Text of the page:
January 2–A Beautiful Day in the Neighborhood


Preparing to Stretch 16 x 20″ Watercolor Paper for New Work

As soon as we have the thing

before our eyes, and in our hearts an ear

for the word, thinking prospers.

Martin Heidegger, “The Thinker as Poet”

Waking to a sunny new world, with this raw, winter landscape picture from Dickens, Texas in my imagination, I knew what I wanted to do today: stretch the paper and get right to work on preliminary compositional sketches of this and see if I could crack the Andrew Wyeth code for capturing the quiet expanse of winter. I came up with some technical ideas a few summers ago while watercolor sketching cord grass on the island at the Laguna Madre. I think I just might be able to apply some of that with this one.


Photograph Awaiting Preparatory Sketches

Last night, I finally watched “A Beautiful Day in the Neighborhood”. And of course, everything I had read about the film proved to be correct–everyone should sit through this presentation and drink in every moment, every word. There is so much I could write about the film, but the most powerful thought came to me at the beginning when Tom Hanks asked the children: “Do you know what that means to forgive? It is a decision we make to release a person from the feeling of anger we have at them.”

For the next several minutes I was deaf and blind to what the movie said and projected; my mind was racing backward to a day in the fall of 1977, forty-three years ago. The very first vocabulary word I learned in New Testament (Koinē) Greek was λúω. As a class, we were drilled to render that word functionally as “I am releasing.” Day after day, when flashcards were held up, we translated in unison as a class, and when that word flashed, we chorused “I am releasing.” It wasn’t till long afterward that I discovered that one of the meanings of this fluid word was “forgiveness” or “letting go.”


Among the recorded words of Jesus are these: “whatever you bind on earth shall be bound in heaven, and whatever you loose on earth shall be loosed in heaven.” Though I’ve never had an opinion on the “heaven” dimension, I have always been convinced of the far-reaching power of one’s binding or releasing. Words we utter indeed hold power over others that we too often underestimate. I still hear words spoken to me from eons back, the negative as well as the positive, and they still wax strong after all these years.

One of the many haunting moments from the film was Mister Rogers reminding adult authority figures: You were a child once, too. He pointed out the ways we swear to ourselves when young that we will never grow up to be adults capable of hurting children with our words. As a retired teacher, those went sraight to my heart. I find it difficult to live with memories of things I said toward students that should never have been said. Words have a powerful living, abiding force, and too many of us forget that when we speak or post in angry retaliation.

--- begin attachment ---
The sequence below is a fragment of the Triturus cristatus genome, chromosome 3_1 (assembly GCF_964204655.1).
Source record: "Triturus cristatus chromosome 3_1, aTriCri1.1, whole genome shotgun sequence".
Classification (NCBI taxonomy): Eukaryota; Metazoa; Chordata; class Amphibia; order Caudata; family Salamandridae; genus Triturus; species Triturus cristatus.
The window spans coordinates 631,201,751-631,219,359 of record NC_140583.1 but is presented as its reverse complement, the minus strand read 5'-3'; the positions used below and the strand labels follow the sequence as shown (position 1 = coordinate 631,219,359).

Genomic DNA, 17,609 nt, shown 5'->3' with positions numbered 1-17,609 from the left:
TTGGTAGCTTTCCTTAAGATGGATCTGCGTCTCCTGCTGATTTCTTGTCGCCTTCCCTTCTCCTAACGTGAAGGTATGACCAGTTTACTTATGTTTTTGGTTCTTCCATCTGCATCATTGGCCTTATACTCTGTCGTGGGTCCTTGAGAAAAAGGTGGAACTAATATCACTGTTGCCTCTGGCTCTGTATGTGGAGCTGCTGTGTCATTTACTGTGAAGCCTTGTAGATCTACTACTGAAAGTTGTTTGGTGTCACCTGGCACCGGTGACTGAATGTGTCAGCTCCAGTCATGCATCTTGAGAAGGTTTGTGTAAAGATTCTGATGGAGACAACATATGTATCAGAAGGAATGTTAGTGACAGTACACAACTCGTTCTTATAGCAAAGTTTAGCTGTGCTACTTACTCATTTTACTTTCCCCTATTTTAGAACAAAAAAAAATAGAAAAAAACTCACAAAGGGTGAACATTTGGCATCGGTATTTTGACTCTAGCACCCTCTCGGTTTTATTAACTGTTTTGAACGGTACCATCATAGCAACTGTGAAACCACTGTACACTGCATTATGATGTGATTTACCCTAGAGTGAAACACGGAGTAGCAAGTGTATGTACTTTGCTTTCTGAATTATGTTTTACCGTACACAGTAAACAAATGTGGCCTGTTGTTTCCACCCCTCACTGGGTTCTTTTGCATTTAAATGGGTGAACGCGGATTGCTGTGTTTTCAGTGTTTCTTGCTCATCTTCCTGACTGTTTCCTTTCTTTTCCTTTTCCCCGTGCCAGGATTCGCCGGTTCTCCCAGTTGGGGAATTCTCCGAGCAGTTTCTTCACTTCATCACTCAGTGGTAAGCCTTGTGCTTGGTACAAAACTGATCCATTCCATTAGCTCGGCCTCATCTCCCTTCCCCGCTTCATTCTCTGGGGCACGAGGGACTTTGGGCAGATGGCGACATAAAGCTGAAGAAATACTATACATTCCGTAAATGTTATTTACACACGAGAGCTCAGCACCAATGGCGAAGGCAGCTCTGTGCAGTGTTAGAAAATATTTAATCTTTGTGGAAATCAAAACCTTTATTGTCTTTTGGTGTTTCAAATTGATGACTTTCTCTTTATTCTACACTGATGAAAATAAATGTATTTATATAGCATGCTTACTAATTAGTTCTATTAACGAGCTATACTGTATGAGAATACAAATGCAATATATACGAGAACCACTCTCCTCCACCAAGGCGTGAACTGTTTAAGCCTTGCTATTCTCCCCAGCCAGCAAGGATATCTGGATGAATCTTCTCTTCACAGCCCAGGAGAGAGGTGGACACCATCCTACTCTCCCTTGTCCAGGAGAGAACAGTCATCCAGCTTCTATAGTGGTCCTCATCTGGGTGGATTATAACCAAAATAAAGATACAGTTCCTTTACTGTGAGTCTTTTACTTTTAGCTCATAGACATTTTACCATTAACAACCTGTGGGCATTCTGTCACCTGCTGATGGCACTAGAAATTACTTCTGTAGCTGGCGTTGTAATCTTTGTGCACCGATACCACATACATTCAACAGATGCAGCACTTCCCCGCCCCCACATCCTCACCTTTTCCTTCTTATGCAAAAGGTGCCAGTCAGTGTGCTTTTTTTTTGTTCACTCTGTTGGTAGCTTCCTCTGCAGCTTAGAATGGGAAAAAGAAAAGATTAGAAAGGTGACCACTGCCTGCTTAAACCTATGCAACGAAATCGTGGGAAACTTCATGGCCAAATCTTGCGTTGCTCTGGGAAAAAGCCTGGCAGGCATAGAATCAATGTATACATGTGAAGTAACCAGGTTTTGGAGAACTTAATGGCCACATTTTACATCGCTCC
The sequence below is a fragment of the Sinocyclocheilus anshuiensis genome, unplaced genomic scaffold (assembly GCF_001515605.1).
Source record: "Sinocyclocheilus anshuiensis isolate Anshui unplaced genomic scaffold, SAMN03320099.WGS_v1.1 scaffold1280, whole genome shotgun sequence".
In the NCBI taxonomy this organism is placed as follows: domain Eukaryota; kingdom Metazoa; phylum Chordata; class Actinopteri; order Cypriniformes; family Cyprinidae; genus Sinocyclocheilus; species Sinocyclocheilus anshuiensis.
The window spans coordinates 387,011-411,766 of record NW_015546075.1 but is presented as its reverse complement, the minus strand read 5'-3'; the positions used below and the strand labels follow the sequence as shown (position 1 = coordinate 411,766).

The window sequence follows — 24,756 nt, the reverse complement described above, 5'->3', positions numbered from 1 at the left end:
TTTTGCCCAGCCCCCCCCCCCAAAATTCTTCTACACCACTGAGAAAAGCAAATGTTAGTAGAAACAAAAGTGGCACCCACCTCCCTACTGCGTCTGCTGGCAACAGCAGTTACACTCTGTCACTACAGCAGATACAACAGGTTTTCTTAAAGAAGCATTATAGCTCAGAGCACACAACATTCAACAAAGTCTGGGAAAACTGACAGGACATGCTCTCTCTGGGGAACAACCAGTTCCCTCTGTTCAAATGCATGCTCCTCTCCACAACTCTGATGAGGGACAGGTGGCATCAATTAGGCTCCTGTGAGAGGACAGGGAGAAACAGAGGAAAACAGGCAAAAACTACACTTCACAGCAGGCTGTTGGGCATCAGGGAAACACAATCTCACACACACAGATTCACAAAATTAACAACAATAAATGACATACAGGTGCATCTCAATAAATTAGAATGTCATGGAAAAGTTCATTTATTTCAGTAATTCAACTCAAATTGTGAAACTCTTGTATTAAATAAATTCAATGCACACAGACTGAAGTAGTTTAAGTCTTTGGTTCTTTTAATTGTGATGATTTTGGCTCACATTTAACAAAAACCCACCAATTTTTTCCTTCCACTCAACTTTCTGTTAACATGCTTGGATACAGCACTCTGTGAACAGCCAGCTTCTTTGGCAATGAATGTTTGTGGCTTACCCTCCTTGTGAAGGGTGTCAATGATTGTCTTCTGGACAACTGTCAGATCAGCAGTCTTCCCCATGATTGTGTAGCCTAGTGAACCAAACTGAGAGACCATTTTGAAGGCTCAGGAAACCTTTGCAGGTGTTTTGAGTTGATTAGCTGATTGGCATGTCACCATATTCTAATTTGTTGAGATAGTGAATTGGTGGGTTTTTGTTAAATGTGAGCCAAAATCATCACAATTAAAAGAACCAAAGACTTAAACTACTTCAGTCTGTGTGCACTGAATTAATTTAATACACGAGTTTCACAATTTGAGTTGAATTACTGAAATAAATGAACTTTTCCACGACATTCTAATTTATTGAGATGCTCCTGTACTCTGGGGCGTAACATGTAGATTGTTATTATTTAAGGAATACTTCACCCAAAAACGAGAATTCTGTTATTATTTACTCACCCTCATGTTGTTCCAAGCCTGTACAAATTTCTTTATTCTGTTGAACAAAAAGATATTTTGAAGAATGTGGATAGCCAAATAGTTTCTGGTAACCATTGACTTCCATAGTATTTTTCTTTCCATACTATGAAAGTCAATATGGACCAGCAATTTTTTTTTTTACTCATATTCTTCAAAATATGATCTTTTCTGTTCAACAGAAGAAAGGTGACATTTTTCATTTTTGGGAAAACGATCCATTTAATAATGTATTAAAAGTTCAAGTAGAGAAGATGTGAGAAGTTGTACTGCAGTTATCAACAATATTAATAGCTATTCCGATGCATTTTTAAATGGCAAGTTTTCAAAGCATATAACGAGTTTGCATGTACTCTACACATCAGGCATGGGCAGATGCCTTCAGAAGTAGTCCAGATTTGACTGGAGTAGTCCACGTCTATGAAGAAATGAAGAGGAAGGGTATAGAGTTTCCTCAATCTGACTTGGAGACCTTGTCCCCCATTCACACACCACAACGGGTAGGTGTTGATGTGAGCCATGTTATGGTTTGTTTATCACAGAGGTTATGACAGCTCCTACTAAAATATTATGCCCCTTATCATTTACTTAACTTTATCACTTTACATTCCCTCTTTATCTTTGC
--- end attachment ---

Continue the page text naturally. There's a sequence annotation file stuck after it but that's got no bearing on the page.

I miss Fred Rogers, and wish our world had more of his kind. And I wish our world had more reception to those of his kind. There are some of us who blog pictures and words, hoping these images and words can bring something of worth to humankind. Social media has indeed made this possible. Though we must acknowledge that for every photograph or painting posted there will be thousands of those posted of good looking men and women holding up their smart phones, posing for the picture. And for every thoughtful paragraph of heartfelt prose or every stanza of original poetry, there will be millions of lines of bumper sticker tweets, many of them derogatory. We cannot stop the turbulent flow of angry waters. But we can dredge out some deeper pools of meaning. Remember this thought from Heidegger:

As soon as we have the thing

before our eyes, and in our hearts an ear

for the word, thinking prospers.

Thanks for reading. Have a wonderful day in your neighborhood, and wish me luck with my new blog www.davidtrippart.com.

Shultz reduced

I make art in order to discover.

I journal when I feel alone.

I blog to remind myself I am not alone.




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3 Responses to “January 2–A Beautiful Day in the Neighborhood”

  1. memadtwo Says:

    I recently read an article about the movie and the man, and one comment really stuck on my mind–Fred Rogers was not a saint. He made a conscious choice, available to us all, to live the way he did. (K)


  2. doubledacres Says:

    I guess I should pay better attention. I didn’t even realize they had made a movie about Mr Rogers. I have never seen one of his programs. I heard about him and his show just never tuned in. Good luck with your painting.


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